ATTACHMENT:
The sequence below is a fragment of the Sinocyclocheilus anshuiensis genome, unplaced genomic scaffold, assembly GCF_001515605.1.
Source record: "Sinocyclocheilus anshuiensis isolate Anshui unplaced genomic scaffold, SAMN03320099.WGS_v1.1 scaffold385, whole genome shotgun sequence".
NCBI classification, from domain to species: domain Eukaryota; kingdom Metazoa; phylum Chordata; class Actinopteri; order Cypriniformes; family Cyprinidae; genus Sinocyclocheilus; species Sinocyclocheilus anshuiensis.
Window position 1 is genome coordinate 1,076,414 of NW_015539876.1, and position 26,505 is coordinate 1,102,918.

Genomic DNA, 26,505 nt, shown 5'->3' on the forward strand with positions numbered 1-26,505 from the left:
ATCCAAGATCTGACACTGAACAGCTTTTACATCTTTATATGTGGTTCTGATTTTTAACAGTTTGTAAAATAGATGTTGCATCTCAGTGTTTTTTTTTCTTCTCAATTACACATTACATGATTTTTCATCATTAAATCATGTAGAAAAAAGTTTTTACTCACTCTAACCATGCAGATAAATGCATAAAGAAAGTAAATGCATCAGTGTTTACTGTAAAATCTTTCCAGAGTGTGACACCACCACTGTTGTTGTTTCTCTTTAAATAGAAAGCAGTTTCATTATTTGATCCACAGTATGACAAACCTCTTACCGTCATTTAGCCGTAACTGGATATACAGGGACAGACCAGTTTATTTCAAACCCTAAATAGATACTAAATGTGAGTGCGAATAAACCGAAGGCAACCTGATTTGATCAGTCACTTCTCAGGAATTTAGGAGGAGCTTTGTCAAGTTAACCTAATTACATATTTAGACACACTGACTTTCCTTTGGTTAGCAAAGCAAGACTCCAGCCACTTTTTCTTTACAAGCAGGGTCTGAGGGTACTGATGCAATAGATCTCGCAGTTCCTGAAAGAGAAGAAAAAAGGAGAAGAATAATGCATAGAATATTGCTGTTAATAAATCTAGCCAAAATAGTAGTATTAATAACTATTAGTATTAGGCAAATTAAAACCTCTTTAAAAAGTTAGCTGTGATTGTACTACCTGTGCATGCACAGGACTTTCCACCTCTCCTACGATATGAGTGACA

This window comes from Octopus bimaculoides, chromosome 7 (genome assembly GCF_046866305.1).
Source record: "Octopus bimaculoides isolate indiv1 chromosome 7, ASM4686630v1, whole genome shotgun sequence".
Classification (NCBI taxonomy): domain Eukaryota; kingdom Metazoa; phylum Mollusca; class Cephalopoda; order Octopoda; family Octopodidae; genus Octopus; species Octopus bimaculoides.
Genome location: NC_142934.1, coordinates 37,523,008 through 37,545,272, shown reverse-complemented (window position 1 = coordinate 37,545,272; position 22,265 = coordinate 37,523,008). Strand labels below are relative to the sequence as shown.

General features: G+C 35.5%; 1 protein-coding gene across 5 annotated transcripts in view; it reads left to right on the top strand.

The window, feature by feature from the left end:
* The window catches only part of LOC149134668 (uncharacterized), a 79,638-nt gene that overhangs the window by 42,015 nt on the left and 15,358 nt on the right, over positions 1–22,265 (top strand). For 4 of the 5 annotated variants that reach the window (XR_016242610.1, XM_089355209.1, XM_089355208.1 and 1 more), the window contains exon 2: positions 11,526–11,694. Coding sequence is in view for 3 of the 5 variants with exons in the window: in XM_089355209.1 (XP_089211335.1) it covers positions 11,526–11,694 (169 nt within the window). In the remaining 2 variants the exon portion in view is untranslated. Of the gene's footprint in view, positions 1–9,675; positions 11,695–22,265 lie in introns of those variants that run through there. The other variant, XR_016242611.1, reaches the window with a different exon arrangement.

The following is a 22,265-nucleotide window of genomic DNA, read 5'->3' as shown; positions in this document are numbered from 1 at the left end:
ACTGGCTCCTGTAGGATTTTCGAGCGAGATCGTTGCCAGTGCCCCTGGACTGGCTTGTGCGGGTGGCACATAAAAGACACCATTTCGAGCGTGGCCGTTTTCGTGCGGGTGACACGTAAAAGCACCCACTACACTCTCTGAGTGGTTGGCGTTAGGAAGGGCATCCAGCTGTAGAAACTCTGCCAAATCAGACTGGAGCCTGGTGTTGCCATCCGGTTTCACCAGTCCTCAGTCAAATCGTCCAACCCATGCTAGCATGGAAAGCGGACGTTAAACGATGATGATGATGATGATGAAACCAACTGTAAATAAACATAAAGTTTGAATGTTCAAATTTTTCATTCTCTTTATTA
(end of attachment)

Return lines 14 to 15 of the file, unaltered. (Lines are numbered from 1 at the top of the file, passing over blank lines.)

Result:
The following is a 22,265-nucleotide window of genomic DNA, read 5'->3' as shown; positions in this document are numbered from 1 at the left end:
ACTGGCTCCTGTAGGATTTTCGAGCGAGATCGTTGCCAGTGCCCCTGGACTGGCTTGTGCGGGTGGCACATAAAAGACACCATTTCGAGCGTGGCCGTTTTCGTGCGGGTGACACGTAAAAGCACCCACTACACTCTCTGAGTGGTTGGCGTTAGGAAGGGCATCCAGCTGTAGAAACTCTGCCAAATCAGACTGGAGCCTGGTGTTGCCATCCGGTTTCACCAGTCCTCAGTCAAATCGTCCAACCCATGCTAGCATGGAAAGCGGACGTTAAACGATGATGATGATGATGATGAAACCAACTGTAAATAAACATAAAGTTTGAATGTTCAAATTTTTCATTCTCTTTATTA